I'm very sorry you have developed this condition. It is well know that hypothyroidism is a common cause of tinnitus. Hyperthyroidism can also cause tinnitus although it is rarer. It typically results in increased metabolic function, nervousness, irritability and increased heart rate. You can read an article on both types of thyroid dysfunction in our Tinnitus Library.
Your discussion of a new mouth appliance gives me pause. It may well be that an ill-fitting mouth appliance caused your tinnitus. TMJ dysfunction is a common cause and stressing the temporomandibular joint will definitely cause or increase tinnitus.
The good news is that both of these causes can be treated and successful treatment should reduce or resolve the tinnitus. I hope your new mouth appliance is very helpful.
Wishing you quiet times,
Electrical Stimulation and Tinnitus
I wanted to find out if you have heard any negatives to using CES, Cranial Electrical Stimulator, (if adversely effecting tinnitus, or if helping it). It is used for insomnia, anxiety, depression, and pain. It is a device that people use 20 minutes either once or twice a day, putting some electrodes either on the ear lobes or the head, and it raises serotonin level, and endorphins. The Fisher Wallace Stimulator is one device, and the Alpha Stim is another. The Fisher Wallace company says that it helps to alleviate tinnitus. There are several other makers of CES.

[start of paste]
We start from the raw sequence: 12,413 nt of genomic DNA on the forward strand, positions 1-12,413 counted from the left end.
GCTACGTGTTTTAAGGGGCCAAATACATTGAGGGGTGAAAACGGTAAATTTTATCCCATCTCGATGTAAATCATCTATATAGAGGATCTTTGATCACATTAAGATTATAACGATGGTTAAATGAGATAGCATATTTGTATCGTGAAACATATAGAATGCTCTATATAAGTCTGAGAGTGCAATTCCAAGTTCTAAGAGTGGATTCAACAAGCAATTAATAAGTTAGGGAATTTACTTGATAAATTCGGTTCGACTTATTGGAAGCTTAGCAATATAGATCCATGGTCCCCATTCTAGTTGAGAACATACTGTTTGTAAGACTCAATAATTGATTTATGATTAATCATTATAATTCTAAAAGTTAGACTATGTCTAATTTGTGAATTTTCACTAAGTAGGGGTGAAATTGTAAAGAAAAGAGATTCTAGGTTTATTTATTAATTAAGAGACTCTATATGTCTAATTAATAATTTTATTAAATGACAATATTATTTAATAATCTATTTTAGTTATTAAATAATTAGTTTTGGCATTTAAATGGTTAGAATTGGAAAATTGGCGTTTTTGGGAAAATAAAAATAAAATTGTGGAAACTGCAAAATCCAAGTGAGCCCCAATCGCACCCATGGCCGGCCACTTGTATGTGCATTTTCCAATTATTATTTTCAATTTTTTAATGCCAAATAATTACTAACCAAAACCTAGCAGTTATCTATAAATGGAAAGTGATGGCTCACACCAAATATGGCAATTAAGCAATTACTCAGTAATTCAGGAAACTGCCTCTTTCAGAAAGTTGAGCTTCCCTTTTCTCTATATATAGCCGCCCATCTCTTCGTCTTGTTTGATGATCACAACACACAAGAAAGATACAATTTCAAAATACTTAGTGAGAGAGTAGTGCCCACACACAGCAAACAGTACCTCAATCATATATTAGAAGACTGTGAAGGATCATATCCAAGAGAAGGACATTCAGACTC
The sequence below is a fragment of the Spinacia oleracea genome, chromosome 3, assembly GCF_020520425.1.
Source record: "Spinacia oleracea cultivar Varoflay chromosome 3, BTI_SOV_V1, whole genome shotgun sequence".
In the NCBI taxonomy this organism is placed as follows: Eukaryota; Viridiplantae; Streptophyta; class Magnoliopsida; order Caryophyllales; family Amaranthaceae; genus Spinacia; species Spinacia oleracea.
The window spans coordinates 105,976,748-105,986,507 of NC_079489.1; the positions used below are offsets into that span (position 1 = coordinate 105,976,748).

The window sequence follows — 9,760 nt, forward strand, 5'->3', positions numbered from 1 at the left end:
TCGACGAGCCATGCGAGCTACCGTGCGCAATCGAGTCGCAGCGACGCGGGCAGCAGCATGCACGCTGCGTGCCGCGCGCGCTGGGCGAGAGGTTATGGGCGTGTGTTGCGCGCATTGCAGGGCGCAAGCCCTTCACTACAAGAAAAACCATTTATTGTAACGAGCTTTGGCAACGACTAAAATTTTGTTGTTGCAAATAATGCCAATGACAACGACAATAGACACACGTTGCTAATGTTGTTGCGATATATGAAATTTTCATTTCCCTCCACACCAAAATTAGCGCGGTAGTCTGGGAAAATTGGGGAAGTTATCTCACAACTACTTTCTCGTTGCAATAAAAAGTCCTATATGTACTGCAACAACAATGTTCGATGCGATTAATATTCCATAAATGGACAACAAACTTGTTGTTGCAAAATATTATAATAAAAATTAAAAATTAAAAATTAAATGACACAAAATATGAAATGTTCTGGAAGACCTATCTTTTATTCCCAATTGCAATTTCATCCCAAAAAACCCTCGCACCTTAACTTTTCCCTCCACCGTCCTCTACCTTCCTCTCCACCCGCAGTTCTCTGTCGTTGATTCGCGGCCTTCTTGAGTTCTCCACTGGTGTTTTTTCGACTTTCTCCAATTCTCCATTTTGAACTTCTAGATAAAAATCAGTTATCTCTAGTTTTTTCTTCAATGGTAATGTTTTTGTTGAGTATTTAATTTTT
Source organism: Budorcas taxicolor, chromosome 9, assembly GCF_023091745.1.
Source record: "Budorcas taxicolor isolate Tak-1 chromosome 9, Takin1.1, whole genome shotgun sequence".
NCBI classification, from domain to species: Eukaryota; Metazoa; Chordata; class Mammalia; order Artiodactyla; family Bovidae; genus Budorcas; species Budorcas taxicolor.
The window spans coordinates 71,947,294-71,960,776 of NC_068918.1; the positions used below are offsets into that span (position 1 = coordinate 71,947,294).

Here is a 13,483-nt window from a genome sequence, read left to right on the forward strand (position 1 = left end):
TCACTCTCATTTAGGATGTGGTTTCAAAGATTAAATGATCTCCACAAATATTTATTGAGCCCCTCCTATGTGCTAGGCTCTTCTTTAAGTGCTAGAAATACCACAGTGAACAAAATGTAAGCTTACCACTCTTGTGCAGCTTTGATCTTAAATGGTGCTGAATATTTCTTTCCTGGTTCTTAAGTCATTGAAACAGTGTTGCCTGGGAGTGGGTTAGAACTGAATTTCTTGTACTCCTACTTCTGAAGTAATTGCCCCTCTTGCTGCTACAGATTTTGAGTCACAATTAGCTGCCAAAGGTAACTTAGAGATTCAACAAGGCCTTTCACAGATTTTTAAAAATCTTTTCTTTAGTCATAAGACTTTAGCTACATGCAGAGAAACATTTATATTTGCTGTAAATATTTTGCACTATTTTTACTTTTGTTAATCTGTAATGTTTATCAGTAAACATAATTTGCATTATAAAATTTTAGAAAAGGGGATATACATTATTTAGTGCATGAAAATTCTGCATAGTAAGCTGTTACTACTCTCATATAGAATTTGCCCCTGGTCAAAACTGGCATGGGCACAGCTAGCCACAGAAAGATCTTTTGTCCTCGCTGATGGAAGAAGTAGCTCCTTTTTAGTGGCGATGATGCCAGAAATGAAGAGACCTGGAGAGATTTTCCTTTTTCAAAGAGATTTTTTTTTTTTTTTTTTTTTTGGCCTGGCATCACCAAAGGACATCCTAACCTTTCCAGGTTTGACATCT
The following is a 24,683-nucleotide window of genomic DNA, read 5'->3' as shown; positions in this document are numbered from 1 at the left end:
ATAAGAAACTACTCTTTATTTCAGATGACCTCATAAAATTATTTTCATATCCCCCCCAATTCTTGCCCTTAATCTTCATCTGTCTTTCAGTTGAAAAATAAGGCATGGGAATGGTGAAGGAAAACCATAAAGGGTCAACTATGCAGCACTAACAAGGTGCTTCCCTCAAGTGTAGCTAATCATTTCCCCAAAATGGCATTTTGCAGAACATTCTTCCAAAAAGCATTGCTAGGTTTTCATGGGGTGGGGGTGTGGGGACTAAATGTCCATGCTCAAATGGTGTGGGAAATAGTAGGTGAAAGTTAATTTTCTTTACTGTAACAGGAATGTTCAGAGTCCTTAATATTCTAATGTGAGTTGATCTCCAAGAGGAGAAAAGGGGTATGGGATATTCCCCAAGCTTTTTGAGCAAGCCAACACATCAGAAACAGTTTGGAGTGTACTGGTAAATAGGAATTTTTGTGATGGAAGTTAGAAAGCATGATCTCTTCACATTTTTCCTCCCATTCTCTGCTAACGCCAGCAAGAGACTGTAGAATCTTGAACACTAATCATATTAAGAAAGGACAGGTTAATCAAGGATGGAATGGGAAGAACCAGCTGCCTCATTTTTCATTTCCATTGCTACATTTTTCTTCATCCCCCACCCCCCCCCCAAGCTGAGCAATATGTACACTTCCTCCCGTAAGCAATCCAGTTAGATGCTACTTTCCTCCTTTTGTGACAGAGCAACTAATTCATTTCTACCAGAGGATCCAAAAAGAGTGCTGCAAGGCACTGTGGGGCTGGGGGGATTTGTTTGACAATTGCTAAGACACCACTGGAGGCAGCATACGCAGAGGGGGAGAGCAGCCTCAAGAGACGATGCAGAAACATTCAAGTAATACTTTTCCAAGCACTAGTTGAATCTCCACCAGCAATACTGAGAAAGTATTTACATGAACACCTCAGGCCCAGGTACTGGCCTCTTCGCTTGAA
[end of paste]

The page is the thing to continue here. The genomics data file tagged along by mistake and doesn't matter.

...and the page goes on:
Currently my tinnitus is in remission with the help of my Chiropractor who has neuro training, so I wouldn't want to reactivate it. I have to take neurotransmitters for insomnia, anxiety and depression, and I would like to get off all medication if possible, as even these medications have side effects and affect my eyes.
My tinnitus does bother me at times, like when I go to the dentist and have to twist my head, or if I sleep wrong, or at other times just because.
As ever, I respect your opinion. Thank you ever so much.
Electrical stimulation can be helpful for tinnitus but it generally needs to be much more powerful than these small, portable devices can produce.
Electrical stimulation can be provided by powerful magnetic fields, as happens with Transcranial Magnetic Stimulation. It can also be produced by surgically implanted electrodes that act directly on the auditory cortex of the brain.
The one instance where a small electrical device can affect tinnitus is if there is a component of somatic tinnitus. This occurs when signals from the body, such as muscle spasms, combine with tinnitus to amplify it. Then, a small device called a TENS unit, for Transcutaneous Electrical Nerve Stimulation, can be placed on the spasming muscle and calm it.
Because your tinnitus is worse when you twist your head or sleep wrong, there is a possibility that you may have a component of somatic tinnitus and a TENS unit may be helpful for you. In this case, I would place it over the muscles of the neck or jaw, not on the earlobe or skull.
Wishing you quiet times, Barry Keate
NOTE: Ask Barry is pleased to be able to answer your questions based upon the information we have available. Our answers to your email inquiries are not substitutes for a physician's advice nor are they reviewed by a physician. We encourage you to share any suggestions you have received from Ask Barry with your doctor.